Periods can be tricky at the best of times, but when you’re out hiking or off on an adventure the time of the month can seem almost impossible to deal with. But that isn’t the case at all. With a bit of forward planning and a few tips, hiking on your period will be as easy as saying your ABC…well almost.
The key is forward planning
Like most things in hiking, forward planning is essential. In the same way, you need to pack a sleeping bag, food provisions, a whistle and a torch, you need to pack a few essentials to deal with your period. The main concern around this is cleanliness. While out in the forest or up a mountain, you probably won’t have access to clean running water, toilets or bins. So pack all your toiletries in a series of zip lock bags.
- Tampons are smaller and easier to use than pads. Likewise, they won’t rub your legs when walking or if your trousers get wet in the rain.
- If you’re using pads, some women recommend using tissue paper to cover it and then changing this regularly rather than the pad underneath.
- Bring and use unscented wet wipes.
- Bring a specific zip lock bag for ‘rubbish’ and, if possible, keep this in a separate compartment in your bag.
- Use purifying water tablets to purify water collected from streams or rivers. Use this to wash your hands before and after changing.
Another option is a menstrual cup. These are a relatively new sanitary product, but they’ve proved immensely popular with female hikers. One of the main reasons being that they don’t produce waste that you need to dispose of and they take up a lot less space. Youtuber and adventurer Alyse Brautigam talks about the ease of using one in her recent video:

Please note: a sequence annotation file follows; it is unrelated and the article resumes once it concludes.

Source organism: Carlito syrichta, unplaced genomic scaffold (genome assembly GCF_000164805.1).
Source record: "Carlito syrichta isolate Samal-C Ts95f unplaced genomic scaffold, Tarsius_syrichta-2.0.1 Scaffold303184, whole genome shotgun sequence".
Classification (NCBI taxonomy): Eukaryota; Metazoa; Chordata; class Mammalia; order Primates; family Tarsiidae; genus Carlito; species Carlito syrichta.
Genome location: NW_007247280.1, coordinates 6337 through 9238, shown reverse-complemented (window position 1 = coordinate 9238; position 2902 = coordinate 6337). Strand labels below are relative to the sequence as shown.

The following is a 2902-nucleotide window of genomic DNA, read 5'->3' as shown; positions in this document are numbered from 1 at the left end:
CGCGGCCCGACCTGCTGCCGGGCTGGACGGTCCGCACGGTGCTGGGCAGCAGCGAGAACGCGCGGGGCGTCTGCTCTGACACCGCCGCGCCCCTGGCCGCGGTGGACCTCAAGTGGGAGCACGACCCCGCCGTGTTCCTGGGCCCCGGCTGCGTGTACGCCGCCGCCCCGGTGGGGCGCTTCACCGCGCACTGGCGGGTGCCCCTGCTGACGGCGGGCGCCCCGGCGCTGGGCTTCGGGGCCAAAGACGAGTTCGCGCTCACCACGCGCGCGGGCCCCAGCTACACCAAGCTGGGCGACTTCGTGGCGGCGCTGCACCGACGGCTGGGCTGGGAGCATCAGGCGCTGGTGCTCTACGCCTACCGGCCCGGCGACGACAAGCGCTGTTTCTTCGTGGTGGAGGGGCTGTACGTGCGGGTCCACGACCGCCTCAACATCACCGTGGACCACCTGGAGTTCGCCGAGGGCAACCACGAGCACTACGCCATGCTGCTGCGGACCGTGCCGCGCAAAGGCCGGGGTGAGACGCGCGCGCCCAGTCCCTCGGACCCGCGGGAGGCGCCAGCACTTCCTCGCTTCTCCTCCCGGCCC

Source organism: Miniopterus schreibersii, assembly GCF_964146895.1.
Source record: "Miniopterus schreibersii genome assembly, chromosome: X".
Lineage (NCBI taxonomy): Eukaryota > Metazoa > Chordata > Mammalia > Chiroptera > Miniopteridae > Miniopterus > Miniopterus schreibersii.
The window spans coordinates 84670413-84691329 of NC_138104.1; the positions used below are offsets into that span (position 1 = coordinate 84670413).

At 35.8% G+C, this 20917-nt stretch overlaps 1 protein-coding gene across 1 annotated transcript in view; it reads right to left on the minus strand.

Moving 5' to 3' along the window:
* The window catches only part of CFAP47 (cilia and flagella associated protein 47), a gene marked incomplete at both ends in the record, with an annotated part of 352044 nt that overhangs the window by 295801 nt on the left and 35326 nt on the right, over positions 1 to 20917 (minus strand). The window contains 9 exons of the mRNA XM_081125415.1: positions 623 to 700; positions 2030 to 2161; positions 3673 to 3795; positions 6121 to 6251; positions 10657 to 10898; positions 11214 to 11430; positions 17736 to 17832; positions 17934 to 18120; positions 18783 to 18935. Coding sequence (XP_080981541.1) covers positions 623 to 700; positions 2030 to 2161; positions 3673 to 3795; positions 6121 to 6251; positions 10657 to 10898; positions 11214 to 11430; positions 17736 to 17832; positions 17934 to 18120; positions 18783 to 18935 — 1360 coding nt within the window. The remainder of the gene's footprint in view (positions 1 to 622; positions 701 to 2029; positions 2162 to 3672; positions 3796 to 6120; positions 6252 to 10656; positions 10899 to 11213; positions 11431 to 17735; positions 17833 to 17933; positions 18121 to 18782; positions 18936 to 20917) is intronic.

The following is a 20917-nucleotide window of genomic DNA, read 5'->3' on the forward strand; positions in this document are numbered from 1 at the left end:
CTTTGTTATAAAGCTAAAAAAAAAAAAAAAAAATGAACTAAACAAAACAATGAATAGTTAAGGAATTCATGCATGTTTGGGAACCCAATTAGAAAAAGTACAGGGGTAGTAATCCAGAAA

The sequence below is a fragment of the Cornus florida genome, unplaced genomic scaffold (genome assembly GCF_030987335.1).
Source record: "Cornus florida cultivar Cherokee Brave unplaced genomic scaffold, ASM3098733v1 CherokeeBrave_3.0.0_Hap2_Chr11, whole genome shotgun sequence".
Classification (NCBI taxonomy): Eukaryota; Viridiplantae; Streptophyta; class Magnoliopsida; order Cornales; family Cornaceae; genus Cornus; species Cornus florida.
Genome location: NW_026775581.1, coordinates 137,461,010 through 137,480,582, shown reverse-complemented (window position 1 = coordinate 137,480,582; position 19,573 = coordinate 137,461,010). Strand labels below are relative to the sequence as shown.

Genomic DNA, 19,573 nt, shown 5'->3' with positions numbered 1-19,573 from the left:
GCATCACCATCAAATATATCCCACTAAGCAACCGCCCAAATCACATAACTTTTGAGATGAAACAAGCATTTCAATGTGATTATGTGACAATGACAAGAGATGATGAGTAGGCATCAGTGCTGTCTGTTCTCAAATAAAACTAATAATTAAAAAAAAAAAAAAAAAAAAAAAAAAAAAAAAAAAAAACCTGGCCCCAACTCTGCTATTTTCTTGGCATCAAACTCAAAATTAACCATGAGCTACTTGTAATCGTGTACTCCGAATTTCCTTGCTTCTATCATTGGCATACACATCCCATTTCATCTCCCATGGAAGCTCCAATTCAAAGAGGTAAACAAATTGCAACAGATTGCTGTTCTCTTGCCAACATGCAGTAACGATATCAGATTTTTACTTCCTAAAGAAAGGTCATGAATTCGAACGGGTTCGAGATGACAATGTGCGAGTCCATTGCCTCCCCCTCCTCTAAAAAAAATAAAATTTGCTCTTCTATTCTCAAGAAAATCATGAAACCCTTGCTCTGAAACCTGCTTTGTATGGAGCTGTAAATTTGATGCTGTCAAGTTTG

Typically, menstrual cups can be left in for about 12 hours, meaning hikers like Brautigam can hike for the better part of the day without having to change it. One of the key things to bear in mind is that when a menstrual cup is taken out, it needs to be emptied and rinsed. Brautigam empties the contents into a privy, which is like a toilet stall in nature. But if you don’t have access to one of these you can dig a “cat-hole” to bury the menstrual blood.
Another important part is cleaning the cup with purified water. While water purifying tablets can be used, Brautigam uses a Steripen, a purifying device that she sticks inside a water bottle for 90 seconds.
While cups are proving popular, they certainly aren’t for everyone and every adventurer has their own way of dealing with their period. If you do choose to use a cup, most people recommend practising with it before the big hike as it can take time to get used to.